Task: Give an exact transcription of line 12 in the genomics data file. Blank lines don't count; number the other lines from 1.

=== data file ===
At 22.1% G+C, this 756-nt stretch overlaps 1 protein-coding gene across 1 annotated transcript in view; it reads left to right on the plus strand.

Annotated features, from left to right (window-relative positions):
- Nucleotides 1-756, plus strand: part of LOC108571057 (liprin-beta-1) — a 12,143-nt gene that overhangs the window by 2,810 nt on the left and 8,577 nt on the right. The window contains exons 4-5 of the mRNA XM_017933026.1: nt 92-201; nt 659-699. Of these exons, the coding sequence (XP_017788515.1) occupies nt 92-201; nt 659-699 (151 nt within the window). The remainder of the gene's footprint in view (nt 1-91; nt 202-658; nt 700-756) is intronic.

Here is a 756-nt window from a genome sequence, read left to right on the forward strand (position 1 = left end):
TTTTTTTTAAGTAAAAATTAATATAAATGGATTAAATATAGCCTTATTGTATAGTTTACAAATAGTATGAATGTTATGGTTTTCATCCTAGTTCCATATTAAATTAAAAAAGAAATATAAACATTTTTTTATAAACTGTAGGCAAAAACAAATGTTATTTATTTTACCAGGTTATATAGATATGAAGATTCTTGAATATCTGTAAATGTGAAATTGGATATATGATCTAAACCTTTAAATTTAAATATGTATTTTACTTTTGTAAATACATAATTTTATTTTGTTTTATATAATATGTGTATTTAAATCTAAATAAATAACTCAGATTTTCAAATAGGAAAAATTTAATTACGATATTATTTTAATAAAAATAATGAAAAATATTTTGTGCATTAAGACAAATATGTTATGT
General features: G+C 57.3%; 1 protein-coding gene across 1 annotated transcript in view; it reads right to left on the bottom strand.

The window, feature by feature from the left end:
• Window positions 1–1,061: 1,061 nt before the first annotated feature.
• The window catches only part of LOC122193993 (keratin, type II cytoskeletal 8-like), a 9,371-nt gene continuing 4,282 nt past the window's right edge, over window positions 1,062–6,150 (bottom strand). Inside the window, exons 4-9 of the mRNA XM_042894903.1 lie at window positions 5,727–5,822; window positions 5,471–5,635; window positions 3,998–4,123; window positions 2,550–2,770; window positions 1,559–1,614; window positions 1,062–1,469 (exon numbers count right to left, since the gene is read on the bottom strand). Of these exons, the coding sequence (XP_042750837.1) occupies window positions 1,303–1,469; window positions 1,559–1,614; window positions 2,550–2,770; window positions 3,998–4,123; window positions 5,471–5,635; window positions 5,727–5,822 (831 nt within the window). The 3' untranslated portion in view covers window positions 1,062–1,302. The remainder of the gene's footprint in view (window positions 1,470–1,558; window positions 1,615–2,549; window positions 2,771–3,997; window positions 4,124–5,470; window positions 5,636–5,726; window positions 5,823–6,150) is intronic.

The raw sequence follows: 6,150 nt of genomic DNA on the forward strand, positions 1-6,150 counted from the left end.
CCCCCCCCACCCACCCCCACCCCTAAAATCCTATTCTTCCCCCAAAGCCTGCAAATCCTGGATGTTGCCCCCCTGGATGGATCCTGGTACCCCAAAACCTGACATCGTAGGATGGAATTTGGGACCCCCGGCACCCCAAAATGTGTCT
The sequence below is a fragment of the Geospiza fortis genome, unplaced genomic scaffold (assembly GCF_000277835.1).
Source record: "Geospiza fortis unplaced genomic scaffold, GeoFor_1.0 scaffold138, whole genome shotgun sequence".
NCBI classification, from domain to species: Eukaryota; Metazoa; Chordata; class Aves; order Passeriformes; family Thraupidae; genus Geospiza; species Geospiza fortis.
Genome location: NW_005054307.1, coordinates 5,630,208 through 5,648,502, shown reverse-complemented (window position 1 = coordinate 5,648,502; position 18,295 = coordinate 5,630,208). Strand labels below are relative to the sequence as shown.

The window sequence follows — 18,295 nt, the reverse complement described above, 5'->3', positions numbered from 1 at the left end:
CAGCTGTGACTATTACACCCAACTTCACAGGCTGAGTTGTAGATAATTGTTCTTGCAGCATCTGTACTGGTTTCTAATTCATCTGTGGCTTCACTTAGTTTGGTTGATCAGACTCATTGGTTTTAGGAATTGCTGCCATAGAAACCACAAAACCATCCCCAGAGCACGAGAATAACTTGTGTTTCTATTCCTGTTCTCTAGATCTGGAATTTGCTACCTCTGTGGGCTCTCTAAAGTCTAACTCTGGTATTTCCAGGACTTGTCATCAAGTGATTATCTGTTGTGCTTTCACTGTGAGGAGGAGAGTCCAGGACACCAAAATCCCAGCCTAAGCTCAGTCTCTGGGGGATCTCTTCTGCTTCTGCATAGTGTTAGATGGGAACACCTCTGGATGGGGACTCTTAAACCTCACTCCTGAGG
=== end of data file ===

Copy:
The sequence below is a fragment of the Geospiza fortis genome, unplaced genomic scaffold (assembly GCF_000277835.1).